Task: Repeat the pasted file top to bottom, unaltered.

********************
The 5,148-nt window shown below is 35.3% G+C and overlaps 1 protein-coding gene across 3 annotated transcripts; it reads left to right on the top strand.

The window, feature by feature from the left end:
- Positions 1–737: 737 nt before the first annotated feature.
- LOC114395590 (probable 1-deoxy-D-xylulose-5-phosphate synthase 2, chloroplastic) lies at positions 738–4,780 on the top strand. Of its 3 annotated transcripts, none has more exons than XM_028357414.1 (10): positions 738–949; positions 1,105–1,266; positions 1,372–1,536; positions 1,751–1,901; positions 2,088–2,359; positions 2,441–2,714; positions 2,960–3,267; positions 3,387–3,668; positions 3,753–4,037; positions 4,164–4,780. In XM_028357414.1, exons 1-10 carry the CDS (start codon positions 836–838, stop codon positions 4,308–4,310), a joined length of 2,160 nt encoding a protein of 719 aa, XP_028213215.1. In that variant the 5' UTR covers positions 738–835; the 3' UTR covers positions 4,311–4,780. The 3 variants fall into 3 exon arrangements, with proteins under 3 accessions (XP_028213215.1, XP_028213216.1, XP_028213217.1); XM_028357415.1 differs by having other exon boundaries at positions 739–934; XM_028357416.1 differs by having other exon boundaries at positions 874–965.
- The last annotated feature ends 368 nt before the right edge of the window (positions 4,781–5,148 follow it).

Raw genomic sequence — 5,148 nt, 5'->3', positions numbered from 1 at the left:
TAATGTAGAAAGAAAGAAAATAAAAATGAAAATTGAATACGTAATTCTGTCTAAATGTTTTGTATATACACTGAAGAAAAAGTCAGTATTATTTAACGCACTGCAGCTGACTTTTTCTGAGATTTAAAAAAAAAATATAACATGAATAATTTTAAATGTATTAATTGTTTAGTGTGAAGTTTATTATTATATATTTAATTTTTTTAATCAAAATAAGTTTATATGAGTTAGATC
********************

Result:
The 5,148-nt window shown below is 35.3% G+C and overlaps 1 protein-coding gene across 3 annotated transcripts; it reads left to right on the top strand.

The window, feature by feature from the left end:
- Positions 1–737: 737 nt before the first annotated feature.
- LOC114395590 (probable 1-deoxy-D-xylulose-5-phosphate synthase 2, chloroplastic) lies at positions 738–4,780 on the top strand. Of its 3 annotated transcripts, none has more exons than XM_028357414.1 (10): positions 738–949; positions 1,105–1,266; positions 1,372–1,536; positions 1,751–1,901; positions 2,088–2,359; positions 2,441–2,714; positions 2,960–3,267; positions 3,387–3,668; positions 3,753–4,037; positions 4,164–4,780. In XM_028357414.1, exons 1-10 carry the CDS (start codon positions 836–838, stop codon positions 4,308–4,310), a joined length of 2,160 nt encoding a protein of 719 aa, XP_028213215.1. In that variant the 5' UTR covers positions 738–835; the 3' UTR covers positions 4,311–4,780. The 3 variants fall into 3 exon arrangements, with proteins under 3 accessions (XP_028213215.1, XP_028213216.1, XP_028213217.1); XM_028357415.1 differs by having other exon boundaries at positions 739–934; XM_028357416.1 differs by having other exon boundaries at positions 874–965.
- The last annotated feature ends 368 nt before the right edge of the window (positions 4,781–5,148 follow it).

Raw genomic sequence — 5,148 nt, 5'->3', positions numbered from 1 at the left:
TAATGTAGAAAGAAAGAAAATAAAAATGAAAATTGAATACGTAATTCTGTCTAAATGTTTTGTATATACACTGAAGAAAAAGTCAGTATTATTTAACGCACTGCAGCTGACTTTTTCTGAGATTTAAAAAAAAAATATAACATGAATAATTTTAAATGTATTAATTGTTTAGTGTGAAGTTTATTATTATATATTTAATTTTTTTAATCAAAATAAGTTTATATGAGTTAGATC